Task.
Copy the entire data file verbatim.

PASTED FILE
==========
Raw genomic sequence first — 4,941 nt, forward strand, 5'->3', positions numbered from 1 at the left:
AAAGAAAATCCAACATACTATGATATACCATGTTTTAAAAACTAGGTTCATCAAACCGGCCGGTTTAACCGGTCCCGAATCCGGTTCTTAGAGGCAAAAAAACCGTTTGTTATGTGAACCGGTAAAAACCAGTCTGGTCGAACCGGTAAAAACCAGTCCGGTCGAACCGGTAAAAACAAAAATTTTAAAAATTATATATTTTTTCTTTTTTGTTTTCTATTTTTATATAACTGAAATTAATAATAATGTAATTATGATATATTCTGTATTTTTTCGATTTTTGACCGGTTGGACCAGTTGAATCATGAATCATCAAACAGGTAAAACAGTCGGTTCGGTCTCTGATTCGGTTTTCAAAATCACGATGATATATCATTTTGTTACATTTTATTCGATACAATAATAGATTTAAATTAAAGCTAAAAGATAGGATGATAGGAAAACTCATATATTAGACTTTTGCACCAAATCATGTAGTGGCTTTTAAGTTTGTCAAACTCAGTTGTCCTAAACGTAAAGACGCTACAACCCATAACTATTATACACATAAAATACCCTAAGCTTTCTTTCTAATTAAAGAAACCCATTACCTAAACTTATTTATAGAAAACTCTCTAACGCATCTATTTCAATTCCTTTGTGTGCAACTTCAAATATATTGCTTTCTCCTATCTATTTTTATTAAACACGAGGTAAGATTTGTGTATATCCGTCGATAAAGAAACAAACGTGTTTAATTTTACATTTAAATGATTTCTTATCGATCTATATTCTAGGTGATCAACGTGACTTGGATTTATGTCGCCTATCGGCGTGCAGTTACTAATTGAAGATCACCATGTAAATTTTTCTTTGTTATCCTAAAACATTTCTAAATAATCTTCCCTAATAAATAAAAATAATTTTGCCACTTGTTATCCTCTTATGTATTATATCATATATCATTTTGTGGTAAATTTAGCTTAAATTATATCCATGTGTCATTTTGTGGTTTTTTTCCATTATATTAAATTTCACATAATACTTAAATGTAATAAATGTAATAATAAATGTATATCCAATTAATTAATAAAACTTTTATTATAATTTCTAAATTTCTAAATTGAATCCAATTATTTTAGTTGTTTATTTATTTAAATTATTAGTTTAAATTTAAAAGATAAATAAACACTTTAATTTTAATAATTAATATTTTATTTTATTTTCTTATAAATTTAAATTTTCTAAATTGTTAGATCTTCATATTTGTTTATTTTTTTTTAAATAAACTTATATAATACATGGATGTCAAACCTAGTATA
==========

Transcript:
Raw genomic sequence first — 4,941 nt, forward strand, 5'->3', positions numbered from 1 at the left:
AAAGAAAATCCAACATACTATGATATACCATGTTTTAAAAACTAGGTTCATCAAACCGGCCGGTTTAACCGGTCCCGAATCCGGTTCTTAGAGGCAAAAAAACCGTTTGTTATGTGAACCGGTAAAAACCAGTCTGGTCGAACCGGTAAAAACCAGTCCGGTCGAACCGGTAAAAACAAAAATTTTAAAAATTATATATTTTTTCTTTTTTGTTTTCTATTTTTATATAACTGAAATTAATAATAATGTAATTATGATATATTCTGTATTTTTTCGATTTTTGACCGGTTGGACCAGTTGAATCATGAATCATCAAACAGGTAAAACAGTCGGTTCGGTCTCTGATTCGGTTTTCAAAATCACGATGATATATCATTTTGTTACATTTTATTCGATACAATAATAGATTTAAATTAAAGCTAAAAGATAGGATGATAGGAAAACTCATATATTAGACTTTTGCACCAAATCATGTAGTGGCTTTTAAGTTTGTCAAACTCAGTTGTCCTAAACGTAAAGACGCTACAACCCATAACTATTATACACATAAAATACCCTAAGCTTTCTTTCTAATTAAAGAAACCCATTACCTAAACTTATTTATAGAAAACTCTCTAACGCATCTATTTCAATTCCTTTGTGTGCAACTTCAAATATATTGCTTTCTCCTATCTATTTTTATTAAACACGAGGTAAGATTTGTGTATATCCGTCGATAAAGAAACAAACGTGTTTAATTTTACATTTAAATGATTTCTTATCGATCTATATTCTAGGTGATCAACGTGACTTGGATTTATGTCGCCTATCGGCGTGCAGTTACTAATTGAAGATCACCATGTAAATTTTTCTTTGTTATCCTAAAACATTTCTAAATAATCTTCCCTAATAAATAAAAATAATTTTGCCACTTGTTATCCTCTTATGTATTATATCATATATCATTTTGTGGTAAATTTAGCTTAAATTATATCCATGTGTCATTTTGTGGTTTTTTTCCATTATATTAAATTTCACATAATACTTAAATGTAATAAATGTAATAATAAATGTATATCCAATTAATTAATAAAACTTTTATTATAATTTCTAAATTTCTAAATTGAATCCAATTATTTTAGTTGTTTATTTATTTAAATTATTAGTTTAAATTTAAAAGATAAATAAACACTTTAATTTTAATAATTAATATTTTATTTTATTTTCTTATAAATTTAAATTTTCTAAATTGTTAGATCTTCATATTTGTTTATTTTTTTTTAAATAAACTTATATAATACATGGATGTCAAACCTAGTATA